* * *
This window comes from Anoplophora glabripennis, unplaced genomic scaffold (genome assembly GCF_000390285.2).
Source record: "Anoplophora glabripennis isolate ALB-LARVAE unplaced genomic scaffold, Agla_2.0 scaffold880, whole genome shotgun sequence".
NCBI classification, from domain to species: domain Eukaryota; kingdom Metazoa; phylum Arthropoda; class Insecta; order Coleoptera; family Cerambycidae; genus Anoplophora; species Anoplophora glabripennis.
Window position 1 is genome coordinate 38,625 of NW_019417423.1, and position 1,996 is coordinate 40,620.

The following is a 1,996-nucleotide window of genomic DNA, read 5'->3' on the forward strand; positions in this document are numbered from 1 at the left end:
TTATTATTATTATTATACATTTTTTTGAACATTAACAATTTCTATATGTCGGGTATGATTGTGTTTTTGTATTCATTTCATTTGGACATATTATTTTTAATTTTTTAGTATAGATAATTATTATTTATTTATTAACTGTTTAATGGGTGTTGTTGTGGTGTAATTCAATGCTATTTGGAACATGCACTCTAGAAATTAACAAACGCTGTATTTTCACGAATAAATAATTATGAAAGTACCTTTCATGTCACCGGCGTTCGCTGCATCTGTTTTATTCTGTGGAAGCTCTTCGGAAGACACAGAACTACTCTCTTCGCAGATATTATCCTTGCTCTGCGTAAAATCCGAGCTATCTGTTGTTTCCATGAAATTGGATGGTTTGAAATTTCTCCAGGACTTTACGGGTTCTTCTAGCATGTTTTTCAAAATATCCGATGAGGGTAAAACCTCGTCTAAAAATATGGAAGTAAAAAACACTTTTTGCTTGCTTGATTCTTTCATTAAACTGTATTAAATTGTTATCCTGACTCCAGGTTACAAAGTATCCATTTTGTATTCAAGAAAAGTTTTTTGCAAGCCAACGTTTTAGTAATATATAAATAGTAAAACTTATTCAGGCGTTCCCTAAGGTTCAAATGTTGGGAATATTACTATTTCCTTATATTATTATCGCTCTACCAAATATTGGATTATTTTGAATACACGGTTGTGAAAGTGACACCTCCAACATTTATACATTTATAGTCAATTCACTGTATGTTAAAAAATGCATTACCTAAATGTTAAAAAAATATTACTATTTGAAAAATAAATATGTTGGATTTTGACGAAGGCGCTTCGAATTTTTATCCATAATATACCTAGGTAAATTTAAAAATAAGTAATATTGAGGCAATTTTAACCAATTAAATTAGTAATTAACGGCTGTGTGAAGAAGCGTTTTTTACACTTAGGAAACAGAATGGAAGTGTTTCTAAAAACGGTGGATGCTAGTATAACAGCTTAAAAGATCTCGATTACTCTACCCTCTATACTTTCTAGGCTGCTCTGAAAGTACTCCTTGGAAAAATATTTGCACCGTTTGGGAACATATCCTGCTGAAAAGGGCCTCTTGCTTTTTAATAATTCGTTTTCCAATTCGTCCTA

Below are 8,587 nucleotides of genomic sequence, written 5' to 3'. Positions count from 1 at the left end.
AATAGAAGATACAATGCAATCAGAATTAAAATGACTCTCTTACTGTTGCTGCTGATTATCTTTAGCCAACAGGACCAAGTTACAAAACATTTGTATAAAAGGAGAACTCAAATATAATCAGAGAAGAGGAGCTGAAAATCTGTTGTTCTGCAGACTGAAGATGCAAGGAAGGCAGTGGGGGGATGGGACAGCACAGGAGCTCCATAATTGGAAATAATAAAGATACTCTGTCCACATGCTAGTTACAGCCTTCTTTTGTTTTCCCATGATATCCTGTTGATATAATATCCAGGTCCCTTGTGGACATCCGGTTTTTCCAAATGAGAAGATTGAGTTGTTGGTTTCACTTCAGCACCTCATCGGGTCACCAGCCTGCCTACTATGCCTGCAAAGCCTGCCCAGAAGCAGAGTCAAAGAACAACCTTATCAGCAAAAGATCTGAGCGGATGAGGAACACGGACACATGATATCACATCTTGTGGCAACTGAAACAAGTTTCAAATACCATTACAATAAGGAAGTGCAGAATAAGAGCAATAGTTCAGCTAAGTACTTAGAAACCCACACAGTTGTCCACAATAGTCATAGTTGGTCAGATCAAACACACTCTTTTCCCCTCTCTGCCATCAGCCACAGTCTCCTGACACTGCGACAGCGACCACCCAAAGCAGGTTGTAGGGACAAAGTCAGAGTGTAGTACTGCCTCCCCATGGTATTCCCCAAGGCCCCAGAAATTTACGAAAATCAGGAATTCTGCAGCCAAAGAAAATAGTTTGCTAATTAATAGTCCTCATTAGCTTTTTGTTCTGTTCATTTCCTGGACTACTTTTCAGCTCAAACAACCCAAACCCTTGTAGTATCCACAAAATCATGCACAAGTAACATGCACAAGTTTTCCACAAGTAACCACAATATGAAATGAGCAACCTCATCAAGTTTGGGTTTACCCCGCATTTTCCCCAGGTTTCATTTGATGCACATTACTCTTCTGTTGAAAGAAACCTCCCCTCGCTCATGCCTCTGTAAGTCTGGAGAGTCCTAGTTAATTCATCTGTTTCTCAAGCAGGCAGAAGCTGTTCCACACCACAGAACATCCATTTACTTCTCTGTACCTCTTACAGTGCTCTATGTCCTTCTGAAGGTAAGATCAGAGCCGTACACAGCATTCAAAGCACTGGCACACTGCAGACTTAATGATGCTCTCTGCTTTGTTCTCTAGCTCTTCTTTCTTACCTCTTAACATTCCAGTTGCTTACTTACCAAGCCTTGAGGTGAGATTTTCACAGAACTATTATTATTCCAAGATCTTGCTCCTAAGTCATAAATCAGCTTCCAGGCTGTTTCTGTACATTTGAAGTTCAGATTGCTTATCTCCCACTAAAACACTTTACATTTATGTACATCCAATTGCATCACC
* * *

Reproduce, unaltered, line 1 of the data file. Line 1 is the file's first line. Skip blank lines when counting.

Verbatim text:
This window comes from Anoplophora glabripennis, unplaced genomic scaffold (genome assembly GCF_000390285.2).